Taylor Swift accuses music executives of blocking her from performing her music

Taylor Swift performs at Wango Tango on Saturday, June 1, 2019, at Dignity Health Sports Park in Carson, Calif. (Photo by Chris Pizzello/Invision/AP)
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Taylor Swift will be honored with the Artist of the Decade award at the 2019 American Music Awards but the night will not go as the musician hoped.

In a Facebook post Thursday, Swift told her followers that she had been planning on performing a medley of her hits throughout the decade. She explained that the performance will no longer happen because of Scott Borchetta and Scooter Braun.

In late June, Braun's Ithaca Holdings announced that it had acquired Big Machine Label Group, which was led by Borchetta and home to Swift's first six albums, including the Grammy winners for album of the year, 2008's "Fearless" and 2014's "1989."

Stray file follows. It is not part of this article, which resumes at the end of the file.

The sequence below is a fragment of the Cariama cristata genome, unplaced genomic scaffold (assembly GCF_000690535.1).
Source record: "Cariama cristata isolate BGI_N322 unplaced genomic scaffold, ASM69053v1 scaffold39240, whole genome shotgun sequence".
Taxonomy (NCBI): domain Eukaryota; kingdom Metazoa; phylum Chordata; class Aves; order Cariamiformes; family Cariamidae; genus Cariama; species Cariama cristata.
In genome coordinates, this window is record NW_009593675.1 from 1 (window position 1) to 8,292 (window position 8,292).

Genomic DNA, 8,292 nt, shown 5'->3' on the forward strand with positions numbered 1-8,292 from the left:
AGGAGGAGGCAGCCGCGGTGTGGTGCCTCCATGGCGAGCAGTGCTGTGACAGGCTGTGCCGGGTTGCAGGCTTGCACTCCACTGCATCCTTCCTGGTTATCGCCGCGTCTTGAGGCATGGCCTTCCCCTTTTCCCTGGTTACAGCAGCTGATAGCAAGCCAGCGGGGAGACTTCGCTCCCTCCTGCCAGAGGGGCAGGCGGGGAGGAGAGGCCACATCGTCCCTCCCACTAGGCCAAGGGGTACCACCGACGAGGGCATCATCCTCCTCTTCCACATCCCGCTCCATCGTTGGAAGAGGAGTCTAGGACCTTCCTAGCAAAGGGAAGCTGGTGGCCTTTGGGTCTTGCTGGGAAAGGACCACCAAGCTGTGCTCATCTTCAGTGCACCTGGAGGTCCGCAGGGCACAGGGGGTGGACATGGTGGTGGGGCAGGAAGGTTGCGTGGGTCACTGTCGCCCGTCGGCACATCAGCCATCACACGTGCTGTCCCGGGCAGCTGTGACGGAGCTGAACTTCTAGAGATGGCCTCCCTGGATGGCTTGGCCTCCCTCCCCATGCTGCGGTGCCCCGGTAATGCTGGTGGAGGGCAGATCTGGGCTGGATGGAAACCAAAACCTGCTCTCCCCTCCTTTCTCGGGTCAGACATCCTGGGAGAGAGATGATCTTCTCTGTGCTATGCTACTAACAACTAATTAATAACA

Swift announced in August she plans on re-recording her songs' masters in order to gain full control of her complete music catalog.

According to Swift, Braun and Borchetta have told the musician she is not allowed to perform her old songs on television because "they claim that would be re-recording my music before I am allowed to next year."

The story doesn't end there. Swift claims Borchetta told her team she would only be allowed to use her music if she agreed to not re-record her music in 2020 and no longer speak about him or Braun.

"This is WRONG. Neither of these men had a hand in the writing of those songs," wrote Swift. "They did nothing to create the relationship I have with my fans."

In the same post, Swift announced that Netflix has created a documentary about the pop star's life. The documentary has apparently been in the works for several years. Swift claims Braun and Borchetta have told the streaming service they are not allowed to use any of Swift's older music or performance footage for the project.

"I just want to be able to perform MY OWN music. That’s it," wrote Swift. "I’ve tried to work this out privately through my team but have not been able to resolve anything."

Swift asked for help from her fans, other artists represented by Braun, and The Carlyle Group, a company that financially helped Braun and Borchetta get ownership of her music.

Read Swift's full note below:

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